Sometimes, often in upland areas, this will mean taking land out of primary agricultural production because it is more important for that land to hold or slow down water to prevent flooding (see our work on our Holnicote estate), to retain carbon in peatlands that are being eroded from grazing (find out more about our High Peak vision) or because it offers an opportunity to experience the wild (Wild Ennerdale). We will be looking at how “ecosystem services” like these can provide a financial return.

Farming, particularly with extensive livestock, will still be essential for grazed habitat management in these areas, but levels of production should be limited to align with these land uses.

Where we manage upland farms directly we take this approach, such as at Hafod y Llan, our largest farm on the side of Snowdon. Halving the number of sheep and introducing Welsh Black Cattle has been deliberate to improve nature conservation. Intense ecological surveying has reported significant habitat improvements and we have recently employed a shepherd to ensure specific areas are grazed sensitively for the right duration. Whilst we produce high quality beef and lamb, this is clearly farming for nature.

Welsh Black cow and calf amongst the cottongrass on Hafod Y Llan farm, Snowdonia, Wales. Re-introducing cattle to the farm not only produces organic beef but also helps the regeneration of the habitat. ©National Trust Images/Joe Cornish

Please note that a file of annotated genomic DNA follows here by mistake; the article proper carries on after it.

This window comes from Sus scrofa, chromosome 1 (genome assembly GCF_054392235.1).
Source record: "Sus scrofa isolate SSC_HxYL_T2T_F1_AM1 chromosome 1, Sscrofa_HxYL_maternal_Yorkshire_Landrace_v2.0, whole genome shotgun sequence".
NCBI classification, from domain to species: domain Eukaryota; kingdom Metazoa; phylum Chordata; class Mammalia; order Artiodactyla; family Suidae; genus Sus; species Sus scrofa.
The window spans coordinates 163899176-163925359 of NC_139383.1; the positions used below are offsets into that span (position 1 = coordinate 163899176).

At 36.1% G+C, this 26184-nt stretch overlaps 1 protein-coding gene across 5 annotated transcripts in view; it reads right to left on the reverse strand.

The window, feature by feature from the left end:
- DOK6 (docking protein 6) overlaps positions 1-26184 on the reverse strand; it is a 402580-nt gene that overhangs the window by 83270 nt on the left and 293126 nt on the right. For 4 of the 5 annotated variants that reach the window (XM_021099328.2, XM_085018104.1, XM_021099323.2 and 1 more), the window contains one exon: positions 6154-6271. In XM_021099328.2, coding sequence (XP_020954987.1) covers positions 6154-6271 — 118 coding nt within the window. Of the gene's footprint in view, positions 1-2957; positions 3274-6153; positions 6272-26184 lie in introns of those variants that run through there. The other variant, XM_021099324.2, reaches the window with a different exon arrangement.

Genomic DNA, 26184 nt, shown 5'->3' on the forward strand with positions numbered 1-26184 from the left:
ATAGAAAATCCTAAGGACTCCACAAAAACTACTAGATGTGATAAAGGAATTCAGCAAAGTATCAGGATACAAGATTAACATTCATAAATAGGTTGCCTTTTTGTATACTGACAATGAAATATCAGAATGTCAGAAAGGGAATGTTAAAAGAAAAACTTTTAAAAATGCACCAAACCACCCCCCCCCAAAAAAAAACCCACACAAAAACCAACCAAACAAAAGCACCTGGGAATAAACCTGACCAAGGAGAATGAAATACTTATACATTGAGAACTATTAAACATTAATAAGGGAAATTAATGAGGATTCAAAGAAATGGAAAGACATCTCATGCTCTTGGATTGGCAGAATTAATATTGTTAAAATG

Welsh Black cow and calf amongst the cottongrass on Hafod Y Llan farm, Snowdonia, Wales. Re-introducing cattle to the farm not only produces organic beef but also helps the regeneration of the habitat. ©National Trust Images/Joe Cornish

In other places, it’s about farming differently to improve results across these six functions. So making sure that the right crops are grown, changing the intensity of grazing patterns or moving away from intensive dairy farming. The National Trust’s Fine Farm Produce Awards show how many of our farmers are already making a success out of this approach. We want to do more to help and encourage others to follow their lead.

There is also more we can do to join up our places with others managed by conservation organisations so they can add up to much more. We’ve formed a close relationship with the Woodland Trust, the Wildlife Trusts and the RSPB to work together more, as with our project at Fingle Wood. We will also work with other landowners and seek support to extend our partnership work with landowners and communities.  This will enable land under a conservation regime to be bigger, better and more joined up.